Raising a vulnerable prey species can be challenging. The most obvious of these reasons is predators. For the past several years, we have had very few problems with predators. This year has been a different story. Coyotes have been predating the sheep this year, mainly taking lambs but occasionally a ewe. It appears that this year, we seem to be situated in the middle of 2 or 3 families, one of which I suspect has decided lamb ranks high on its preferred menu choice.
We have also seen a lot of coyotes around this spring, so likely the increased numbers mean food competition is high, and lambs are relatively easy meals. This seems to be coinciding with a change in flocking behaviour of the sheep. In previous years, I often notice how tight the group is flocked, rarely being spread out, even in small pastures. This year, for some reason unbeknownst to me, the flock will be spread over nearly the entire pasture, seemingly oblivious to the increased predator pressure. This also makes it difficult for the dogs to effectively protect the whole flock.
In an effort to help the dogs and reduce the kills, I have been gathering the sheep together each night, and also borrowed a dog from neighbours who have more dog power than they need. While I these efforts may be helping, they have not stopped the kills. Once coyotes learn to hunt sheep, they are hard to deter. Luckily, we have a provincial program where a predation specialist can come and attempt to remove the problem coyotes. He will be coming back this week, and with some luck, he might be able to remove the guilty parties.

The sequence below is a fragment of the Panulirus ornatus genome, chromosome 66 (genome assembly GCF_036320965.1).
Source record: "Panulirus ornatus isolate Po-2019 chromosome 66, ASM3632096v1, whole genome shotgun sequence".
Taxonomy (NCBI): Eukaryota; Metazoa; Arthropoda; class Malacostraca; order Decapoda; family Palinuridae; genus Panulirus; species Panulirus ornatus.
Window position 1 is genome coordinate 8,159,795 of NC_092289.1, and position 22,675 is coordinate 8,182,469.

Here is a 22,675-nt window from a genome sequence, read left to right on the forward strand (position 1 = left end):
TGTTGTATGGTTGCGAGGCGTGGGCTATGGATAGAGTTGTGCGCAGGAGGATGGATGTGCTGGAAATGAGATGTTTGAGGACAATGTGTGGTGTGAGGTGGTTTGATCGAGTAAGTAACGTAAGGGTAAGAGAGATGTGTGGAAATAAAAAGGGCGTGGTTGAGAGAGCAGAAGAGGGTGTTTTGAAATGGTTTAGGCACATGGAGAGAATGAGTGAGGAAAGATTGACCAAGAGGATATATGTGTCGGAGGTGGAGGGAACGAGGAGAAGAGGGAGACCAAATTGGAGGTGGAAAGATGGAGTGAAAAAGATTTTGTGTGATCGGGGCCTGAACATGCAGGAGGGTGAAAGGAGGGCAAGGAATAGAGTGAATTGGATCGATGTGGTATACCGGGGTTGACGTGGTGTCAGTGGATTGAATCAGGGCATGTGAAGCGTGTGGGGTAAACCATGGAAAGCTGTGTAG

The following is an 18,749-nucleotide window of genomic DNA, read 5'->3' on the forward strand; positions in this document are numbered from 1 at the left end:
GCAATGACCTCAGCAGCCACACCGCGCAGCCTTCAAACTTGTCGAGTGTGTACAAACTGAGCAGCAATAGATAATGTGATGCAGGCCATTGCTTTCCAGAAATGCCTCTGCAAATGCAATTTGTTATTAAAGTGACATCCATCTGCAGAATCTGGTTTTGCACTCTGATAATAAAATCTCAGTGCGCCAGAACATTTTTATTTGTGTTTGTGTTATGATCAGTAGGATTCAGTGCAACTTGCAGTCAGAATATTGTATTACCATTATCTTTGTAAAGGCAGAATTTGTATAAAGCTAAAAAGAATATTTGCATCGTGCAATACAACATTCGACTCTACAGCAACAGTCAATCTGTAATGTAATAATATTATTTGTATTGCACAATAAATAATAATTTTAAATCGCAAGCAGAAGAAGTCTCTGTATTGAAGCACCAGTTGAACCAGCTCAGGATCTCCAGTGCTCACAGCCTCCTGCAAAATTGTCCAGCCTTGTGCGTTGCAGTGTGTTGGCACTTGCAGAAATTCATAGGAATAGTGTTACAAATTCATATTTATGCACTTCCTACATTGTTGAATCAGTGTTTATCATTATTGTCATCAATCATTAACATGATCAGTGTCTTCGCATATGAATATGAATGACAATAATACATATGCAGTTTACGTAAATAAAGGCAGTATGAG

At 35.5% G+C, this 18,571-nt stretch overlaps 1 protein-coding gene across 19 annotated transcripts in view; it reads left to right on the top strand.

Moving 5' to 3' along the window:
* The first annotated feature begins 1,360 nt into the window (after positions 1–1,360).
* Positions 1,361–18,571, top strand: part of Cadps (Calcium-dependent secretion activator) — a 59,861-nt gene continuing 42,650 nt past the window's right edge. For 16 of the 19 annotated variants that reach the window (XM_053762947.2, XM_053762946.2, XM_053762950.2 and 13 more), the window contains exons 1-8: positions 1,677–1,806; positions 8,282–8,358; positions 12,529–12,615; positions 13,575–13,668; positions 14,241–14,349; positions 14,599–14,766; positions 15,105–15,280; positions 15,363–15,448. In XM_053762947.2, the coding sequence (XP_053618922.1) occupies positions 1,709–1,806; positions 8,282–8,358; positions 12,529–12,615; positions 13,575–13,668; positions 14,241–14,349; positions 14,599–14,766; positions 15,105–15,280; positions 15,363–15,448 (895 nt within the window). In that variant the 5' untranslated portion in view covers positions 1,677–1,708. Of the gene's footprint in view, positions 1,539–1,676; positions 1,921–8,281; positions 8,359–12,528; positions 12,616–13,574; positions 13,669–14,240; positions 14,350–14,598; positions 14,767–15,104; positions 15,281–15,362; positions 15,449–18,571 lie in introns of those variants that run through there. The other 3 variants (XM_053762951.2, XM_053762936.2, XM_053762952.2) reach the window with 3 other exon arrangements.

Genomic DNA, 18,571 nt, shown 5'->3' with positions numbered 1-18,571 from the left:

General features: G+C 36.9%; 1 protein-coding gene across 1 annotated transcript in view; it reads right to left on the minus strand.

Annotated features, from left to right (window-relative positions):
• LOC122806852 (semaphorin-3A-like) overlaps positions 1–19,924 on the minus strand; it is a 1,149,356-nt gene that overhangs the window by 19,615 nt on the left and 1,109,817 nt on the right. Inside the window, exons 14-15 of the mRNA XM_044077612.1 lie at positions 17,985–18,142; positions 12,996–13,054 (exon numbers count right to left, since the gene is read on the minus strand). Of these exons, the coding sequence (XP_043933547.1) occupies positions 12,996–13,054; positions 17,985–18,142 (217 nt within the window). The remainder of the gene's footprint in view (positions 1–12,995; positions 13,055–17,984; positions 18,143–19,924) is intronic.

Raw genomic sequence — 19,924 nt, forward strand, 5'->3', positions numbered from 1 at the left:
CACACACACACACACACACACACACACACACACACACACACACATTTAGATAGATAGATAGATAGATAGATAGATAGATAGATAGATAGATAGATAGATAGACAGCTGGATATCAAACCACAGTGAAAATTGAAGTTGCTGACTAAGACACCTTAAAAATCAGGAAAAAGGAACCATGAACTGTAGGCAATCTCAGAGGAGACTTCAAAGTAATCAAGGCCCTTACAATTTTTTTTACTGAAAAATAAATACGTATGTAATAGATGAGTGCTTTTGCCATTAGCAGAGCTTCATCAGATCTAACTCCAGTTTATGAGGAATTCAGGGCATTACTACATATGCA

Predation is one reason why many people choose not to raise sheep, and while I have no plans to stop, I can certainly empathise with them. Aside from the obvious economic loss of dead or missing animals (although we do have a provincial wildlife loss compensation program which provides some reprieve), it is terribly demoralizing to continually find lambs predated. Often they are nice, big, healthy lambs that are found, which would have been excellent market lambs in the fall, or replacement ewe lambs. It is also difficult knowing that there is this continual pressure on the sheep, and aside from either corraling and feeding, or spending every minute out with the flock (neither of which are practical) there is little I can do to prevent these losses until those problem coyotes are removed. Part of our farming philosophy is to coincide with nature, and this is another reminder of how nature makes her own rules, despite our plans.